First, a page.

Dan's still gone, so I'm still blogging. Today, we are publishing the first part of my lengthy interview with cartoonist's cartoonist Tim Hensley. Here's a brief exchange from it:
[Tim Hodler:} What were some of your early jobs?
[Tim Hensley:] There was one part-time job I used to have where we used to go and just put check bank statements in envelopes all day, kind of office temp jobs like that. I worked in a place that made safety films for fire departments and stuff and I took care of the paperwork revolving around that. I worked as a proofreader of wedding invitations.
[Laughs.] I didn’t know they had those!
Yeah, [laughs] that was a strange job. It was a place which did thermography, which is this kind of printing that involves raised ink; when you feel it, it kind of like has a tactile sense to it. It’s kind of hard to proofread wedding invitations because they’re all pretty much the same. You know, on this day, so and so meets so and so and gets married on this date or whatever. And we did business cards and there was one guy who would be offended if there was anything vaguely pornographic in the business card and he would just stop work and walk outside if that happened.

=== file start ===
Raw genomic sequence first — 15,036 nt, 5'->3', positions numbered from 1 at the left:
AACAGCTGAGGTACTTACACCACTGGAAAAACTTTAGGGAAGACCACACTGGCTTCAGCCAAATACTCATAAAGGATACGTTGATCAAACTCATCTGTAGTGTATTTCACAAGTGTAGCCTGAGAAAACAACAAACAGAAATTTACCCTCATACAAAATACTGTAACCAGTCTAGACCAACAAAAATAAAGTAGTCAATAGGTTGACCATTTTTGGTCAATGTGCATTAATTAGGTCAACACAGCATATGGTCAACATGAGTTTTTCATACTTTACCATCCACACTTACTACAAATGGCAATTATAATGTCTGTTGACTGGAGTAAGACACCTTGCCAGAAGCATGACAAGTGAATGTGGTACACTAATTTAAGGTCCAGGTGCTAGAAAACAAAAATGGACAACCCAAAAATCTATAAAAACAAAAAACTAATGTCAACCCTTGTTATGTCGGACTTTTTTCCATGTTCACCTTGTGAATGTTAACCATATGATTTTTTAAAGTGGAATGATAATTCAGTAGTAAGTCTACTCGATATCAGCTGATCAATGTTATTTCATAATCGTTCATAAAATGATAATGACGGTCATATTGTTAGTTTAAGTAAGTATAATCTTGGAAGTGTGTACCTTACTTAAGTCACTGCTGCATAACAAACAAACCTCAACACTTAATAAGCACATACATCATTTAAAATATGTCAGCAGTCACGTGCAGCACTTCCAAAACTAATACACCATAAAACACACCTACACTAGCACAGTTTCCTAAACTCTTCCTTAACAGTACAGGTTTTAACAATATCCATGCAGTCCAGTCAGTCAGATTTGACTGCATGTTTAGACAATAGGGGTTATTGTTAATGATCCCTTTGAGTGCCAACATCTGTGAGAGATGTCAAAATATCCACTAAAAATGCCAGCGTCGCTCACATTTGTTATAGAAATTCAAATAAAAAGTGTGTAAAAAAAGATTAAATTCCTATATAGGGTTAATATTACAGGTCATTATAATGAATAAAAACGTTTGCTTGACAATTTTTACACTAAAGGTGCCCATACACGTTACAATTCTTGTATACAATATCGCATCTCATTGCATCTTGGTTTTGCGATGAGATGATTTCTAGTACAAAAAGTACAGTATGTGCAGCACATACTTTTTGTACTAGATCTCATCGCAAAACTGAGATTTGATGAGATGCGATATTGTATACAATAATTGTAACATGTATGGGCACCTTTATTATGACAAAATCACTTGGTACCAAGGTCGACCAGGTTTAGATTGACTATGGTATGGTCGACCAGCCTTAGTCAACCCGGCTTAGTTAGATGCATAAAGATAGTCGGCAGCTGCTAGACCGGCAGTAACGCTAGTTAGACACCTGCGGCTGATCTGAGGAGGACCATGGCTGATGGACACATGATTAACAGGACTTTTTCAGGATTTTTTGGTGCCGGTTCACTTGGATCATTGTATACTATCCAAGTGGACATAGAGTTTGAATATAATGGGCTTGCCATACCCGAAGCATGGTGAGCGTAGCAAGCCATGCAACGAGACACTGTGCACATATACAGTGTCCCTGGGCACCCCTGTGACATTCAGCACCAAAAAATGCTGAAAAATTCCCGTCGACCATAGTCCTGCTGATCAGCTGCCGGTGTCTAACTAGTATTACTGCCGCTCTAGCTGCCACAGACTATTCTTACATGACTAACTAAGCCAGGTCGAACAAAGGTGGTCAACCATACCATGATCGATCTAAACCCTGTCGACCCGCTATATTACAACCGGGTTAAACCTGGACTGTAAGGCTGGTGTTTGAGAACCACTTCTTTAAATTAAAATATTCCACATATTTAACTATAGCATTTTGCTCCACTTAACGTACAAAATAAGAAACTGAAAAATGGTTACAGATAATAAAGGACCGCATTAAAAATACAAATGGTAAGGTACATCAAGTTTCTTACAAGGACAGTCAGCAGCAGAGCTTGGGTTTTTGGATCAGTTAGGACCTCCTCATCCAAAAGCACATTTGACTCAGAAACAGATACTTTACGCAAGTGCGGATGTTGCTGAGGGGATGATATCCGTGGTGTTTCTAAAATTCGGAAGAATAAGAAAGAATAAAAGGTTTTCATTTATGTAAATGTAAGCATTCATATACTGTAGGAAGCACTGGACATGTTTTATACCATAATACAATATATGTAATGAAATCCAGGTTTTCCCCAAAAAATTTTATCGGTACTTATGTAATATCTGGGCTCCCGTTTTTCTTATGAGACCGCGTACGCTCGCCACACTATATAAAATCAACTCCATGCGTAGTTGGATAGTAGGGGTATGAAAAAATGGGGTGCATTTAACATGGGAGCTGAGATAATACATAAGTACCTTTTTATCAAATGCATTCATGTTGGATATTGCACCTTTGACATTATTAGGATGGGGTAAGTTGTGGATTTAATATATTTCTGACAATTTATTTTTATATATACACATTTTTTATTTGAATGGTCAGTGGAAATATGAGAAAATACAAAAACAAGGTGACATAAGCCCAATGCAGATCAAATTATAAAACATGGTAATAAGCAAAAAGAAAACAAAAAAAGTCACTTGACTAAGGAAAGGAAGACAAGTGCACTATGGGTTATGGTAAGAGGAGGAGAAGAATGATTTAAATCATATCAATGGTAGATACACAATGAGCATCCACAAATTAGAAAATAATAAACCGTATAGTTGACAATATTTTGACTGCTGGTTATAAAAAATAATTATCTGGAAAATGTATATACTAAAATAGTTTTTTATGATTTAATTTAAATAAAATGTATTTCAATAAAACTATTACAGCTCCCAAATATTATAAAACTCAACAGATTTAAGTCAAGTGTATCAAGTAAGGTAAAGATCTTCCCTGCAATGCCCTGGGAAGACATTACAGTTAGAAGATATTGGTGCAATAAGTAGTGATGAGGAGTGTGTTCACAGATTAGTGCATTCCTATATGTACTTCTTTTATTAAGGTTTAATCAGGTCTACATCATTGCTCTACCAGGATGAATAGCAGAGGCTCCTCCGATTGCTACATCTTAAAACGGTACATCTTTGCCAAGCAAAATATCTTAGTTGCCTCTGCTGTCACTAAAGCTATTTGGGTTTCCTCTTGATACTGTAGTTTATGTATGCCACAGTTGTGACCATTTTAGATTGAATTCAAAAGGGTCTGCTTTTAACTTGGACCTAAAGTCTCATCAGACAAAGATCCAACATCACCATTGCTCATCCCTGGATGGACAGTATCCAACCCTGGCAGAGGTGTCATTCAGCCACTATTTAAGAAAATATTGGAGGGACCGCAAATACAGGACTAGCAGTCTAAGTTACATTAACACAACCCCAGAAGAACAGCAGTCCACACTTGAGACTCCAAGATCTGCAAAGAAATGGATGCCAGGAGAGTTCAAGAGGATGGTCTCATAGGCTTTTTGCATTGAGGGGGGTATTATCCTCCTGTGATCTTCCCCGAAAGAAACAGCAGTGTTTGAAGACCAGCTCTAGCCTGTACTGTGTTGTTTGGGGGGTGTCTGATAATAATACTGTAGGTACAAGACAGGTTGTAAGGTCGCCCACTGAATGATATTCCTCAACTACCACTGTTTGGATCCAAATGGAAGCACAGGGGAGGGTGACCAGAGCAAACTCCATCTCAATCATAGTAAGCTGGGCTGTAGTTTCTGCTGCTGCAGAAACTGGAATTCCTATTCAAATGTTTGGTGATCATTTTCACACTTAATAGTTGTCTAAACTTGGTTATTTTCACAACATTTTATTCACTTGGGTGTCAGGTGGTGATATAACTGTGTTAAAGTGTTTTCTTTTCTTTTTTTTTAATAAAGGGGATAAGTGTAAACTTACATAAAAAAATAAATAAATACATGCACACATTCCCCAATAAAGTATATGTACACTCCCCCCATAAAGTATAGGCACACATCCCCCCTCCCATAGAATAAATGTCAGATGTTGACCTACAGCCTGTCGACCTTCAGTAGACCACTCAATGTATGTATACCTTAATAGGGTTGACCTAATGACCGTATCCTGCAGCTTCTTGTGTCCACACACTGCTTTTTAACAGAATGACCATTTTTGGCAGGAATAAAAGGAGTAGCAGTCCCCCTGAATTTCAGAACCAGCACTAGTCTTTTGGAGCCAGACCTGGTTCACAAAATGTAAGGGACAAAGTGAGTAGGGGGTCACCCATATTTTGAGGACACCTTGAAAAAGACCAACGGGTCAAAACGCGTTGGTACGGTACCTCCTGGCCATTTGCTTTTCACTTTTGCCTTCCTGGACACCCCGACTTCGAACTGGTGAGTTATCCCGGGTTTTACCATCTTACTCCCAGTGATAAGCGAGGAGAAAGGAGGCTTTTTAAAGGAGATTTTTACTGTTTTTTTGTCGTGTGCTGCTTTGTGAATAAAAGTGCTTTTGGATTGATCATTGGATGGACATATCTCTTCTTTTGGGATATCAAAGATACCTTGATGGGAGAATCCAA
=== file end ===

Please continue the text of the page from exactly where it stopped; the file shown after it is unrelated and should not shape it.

What would set him off?
I don’t know. I mean, you know when you get into these editor type jobs or like a proofreading position too, sometimes there’s a skewed moral sense that [Hodler laughs] comes into play that transcends whether words are in the correct order. That happened when I was working in closed captioning too, because you’re sort of not supposed to make mistakes. I mean, the general gist of it is, as a proofreader, don’t make any mistakes. We definitely had certain people who had a frame of mind like “I don’t make any mistakes; that’s why I’m here.”
—Interviews. Seattle Weekly speaks to Julia Gfrörer.
—News The New York Times has now published an obituary of Gary Arlington. DC's Batman group editor Mike Marts is leaving DC to join Marvel as Executive Editor. The Young Adult Library Services Association has announced its 2014 list of "great graphic novels." (In the current market library sales are a big deal, especially for bookstore-oriented publications.)
—Angoulême Bill Watterson has been awarded the Grand Prix.
Paul Karasik and Jen Vaughn are still reporting from the festival.
The art site Hyperallergic reports further on the Angoulême/SodaStream controversy, including the festival's response. In the meantime, another group of artists have signed the open letter protesting SodaStream's involvement, including Jacques Tardi, Igort, Baru, and Sarah Glidden.
—Misc. Chris Mautner previews six comics he's looking forward to this year. J. Caleb Mozzocco chronicles a DC supervillain from the Golden Age to the New 52.